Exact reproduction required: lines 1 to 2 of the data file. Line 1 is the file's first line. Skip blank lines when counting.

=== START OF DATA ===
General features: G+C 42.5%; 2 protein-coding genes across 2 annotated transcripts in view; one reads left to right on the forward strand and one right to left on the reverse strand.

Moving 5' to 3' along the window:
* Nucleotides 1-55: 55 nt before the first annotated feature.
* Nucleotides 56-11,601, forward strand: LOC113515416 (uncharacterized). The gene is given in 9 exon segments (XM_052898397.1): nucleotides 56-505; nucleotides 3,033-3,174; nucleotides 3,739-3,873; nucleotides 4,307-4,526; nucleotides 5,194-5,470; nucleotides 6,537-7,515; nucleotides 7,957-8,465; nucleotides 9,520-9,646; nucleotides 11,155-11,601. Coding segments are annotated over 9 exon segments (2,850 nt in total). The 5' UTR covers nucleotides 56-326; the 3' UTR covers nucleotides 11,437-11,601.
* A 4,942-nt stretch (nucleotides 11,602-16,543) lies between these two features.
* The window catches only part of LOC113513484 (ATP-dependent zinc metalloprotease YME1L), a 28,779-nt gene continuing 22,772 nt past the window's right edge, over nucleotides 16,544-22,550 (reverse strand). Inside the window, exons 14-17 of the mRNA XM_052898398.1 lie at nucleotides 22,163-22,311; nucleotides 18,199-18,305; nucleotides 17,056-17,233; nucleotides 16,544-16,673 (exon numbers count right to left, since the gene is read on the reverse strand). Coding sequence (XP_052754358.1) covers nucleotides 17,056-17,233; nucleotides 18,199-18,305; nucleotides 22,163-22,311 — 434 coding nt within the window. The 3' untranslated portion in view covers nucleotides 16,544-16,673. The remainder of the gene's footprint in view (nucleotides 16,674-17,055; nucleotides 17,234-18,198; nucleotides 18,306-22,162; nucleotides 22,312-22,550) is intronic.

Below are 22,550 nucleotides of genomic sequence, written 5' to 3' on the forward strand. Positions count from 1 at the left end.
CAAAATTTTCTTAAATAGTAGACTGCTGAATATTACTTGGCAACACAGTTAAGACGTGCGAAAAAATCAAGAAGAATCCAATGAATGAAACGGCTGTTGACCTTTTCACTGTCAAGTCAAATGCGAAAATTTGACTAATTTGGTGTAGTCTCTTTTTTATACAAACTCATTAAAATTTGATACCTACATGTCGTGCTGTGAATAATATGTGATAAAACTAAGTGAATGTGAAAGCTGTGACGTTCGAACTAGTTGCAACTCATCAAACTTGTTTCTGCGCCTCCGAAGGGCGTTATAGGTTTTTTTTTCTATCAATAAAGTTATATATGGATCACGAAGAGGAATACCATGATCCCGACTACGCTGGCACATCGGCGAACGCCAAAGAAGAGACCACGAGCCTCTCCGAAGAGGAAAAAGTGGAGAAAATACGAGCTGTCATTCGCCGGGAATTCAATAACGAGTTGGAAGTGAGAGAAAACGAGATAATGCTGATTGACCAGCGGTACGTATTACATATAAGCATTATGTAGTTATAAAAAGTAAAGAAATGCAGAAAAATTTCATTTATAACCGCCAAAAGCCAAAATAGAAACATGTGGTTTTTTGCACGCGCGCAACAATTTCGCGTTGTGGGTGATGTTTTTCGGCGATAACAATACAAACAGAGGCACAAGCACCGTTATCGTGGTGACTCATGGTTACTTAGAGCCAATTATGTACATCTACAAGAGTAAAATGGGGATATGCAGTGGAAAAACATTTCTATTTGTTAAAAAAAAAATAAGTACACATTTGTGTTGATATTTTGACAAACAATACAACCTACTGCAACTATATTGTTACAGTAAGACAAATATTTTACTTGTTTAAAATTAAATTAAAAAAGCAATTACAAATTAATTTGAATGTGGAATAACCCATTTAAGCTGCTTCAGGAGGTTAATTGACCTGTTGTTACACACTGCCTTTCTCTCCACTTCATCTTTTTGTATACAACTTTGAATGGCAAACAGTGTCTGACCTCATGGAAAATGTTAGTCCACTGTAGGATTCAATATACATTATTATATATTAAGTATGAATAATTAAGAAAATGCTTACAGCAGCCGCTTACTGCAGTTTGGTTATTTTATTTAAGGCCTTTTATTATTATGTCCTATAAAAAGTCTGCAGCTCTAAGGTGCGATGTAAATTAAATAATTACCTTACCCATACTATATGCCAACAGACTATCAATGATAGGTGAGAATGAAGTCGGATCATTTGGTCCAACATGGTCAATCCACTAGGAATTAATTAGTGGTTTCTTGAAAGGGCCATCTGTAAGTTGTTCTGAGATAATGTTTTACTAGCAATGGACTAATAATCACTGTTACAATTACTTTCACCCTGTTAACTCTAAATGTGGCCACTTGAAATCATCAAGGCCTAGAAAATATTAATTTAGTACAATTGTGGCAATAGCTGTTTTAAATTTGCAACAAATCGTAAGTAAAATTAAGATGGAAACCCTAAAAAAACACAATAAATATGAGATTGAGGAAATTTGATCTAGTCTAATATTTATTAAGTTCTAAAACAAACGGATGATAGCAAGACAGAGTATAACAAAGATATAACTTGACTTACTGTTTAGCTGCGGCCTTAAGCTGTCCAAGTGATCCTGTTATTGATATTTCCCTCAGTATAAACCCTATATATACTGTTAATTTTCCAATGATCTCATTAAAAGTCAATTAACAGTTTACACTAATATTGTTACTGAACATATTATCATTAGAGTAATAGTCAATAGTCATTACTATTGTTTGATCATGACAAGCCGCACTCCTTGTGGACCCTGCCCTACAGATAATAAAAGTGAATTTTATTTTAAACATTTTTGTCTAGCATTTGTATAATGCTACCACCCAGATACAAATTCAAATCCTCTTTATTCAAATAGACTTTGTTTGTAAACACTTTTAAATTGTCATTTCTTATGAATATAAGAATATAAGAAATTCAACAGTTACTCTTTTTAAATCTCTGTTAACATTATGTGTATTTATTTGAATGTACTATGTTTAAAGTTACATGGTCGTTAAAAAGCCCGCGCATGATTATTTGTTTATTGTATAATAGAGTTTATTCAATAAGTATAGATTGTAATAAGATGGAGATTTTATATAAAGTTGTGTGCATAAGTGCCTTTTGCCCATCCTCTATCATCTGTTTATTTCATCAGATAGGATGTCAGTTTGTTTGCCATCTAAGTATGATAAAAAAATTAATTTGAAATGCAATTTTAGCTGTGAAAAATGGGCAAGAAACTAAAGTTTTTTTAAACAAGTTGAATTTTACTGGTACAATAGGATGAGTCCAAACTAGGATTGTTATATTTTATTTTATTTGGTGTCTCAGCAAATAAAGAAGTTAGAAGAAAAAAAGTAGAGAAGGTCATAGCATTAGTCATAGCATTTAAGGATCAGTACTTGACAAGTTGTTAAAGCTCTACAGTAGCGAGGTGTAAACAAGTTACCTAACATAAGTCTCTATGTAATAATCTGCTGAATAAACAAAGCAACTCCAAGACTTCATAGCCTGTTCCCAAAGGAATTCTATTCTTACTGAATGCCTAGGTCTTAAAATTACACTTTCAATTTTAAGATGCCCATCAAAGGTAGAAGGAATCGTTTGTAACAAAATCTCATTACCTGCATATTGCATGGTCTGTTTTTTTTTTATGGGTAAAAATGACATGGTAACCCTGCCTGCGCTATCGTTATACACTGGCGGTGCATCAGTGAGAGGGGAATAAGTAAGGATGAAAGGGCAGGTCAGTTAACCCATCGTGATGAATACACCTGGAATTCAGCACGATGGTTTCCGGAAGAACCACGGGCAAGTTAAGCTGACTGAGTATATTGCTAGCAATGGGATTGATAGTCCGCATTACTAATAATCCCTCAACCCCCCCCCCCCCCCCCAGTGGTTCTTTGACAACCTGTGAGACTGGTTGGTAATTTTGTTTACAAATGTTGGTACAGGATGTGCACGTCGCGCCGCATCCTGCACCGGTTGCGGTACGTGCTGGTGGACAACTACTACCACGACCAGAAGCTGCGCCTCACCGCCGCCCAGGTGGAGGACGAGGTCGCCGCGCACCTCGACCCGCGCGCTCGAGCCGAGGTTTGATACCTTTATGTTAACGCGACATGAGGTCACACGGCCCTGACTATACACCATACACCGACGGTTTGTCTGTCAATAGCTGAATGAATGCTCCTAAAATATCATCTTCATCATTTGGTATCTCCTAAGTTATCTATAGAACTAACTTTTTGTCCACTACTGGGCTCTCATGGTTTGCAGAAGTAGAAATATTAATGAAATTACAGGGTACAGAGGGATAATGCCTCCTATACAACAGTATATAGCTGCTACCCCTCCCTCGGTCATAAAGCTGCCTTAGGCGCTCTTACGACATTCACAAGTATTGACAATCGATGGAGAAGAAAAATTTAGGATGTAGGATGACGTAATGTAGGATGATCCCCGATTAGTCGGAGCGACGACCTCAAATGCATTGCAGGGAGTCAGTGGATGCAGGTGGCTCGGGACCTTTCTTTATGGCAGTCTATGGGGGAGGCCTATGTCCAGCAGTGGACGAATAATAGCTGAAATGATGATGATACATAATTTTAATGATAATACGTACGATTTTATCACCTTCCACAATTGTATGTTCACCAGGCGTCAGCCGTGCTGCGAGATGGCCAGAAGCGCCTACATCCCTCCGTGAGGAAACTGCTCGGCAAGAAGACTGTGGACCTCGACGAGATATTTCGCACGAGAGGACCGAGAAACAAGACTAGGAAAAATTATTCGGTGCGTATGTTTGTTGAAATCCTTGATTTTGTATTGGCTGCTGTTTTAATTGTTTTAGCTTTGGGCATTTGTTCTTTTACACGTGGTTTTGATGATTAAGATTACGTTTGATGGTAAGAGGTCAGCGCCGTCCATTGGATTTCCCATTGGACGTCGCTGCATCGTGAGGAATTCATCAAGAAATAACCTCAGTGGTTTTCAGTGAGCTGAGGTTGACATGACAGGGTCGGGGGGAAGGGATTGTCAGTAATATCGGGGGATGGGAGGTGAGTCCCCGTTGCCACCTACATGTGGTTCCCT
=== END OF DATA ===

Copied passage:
General features: G+C 42.5%; 2 protein-coding genes across 2 annotated transcripts in view; one reads left to right on the forward strand and one right to left on the reverse strand.

Moving 5' to 3' along the window: